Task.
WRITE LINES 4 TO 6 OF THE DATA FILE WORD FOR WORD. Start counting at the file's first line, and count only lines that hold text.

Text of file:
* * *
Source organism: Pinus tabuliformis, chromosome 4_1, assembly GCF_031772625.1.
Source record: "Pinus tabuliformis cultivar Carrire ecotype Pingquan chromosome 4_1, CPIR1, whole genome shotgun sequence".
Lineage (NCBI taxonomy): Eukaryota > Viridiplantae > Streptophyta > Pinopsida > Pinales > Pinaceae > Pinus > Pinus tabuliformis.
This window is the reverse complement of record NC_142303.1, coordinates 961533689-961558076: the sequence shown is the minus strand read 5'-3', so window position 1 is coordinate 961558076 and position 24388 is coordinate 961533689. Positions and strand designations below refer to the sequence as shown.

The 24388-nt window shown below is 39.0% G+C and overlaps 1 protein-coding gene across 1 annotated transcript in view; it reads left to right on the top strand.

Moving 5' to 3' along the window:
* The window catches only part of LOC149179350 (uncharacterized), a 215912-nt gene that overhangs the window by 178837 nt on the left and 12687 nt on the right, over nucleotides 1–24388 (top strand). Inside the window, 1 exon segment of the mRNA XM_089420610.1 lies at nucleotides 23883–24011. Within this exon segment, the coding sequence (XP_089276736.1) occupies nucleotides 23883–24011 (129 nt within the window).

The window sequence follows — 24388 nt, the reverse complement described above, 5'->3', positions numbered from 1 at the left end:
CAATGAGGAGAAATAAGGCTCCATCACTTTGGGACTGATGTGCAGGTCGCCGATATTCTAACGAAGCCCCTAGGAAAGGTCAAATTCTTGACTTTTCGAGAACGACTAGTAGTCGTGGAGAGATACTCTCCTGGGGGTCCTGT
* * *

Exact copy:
This window is the reverse complement of record NC_142303.1, coordinates 961533689-961558076: the sequence shown is the minus strand read 5'-3', so window position 1 is coordinate 961558076 and position 24388 is coordinate 961533689. Positions and strand designations below refer to the sequence as shown.

The 24388-nt window shown below is 39.0% G+C and overlaps 1 protein-coding gene across 1 annotated transcript in view; it reads left to right on the top strand.

Moving 5' to 3' along the window: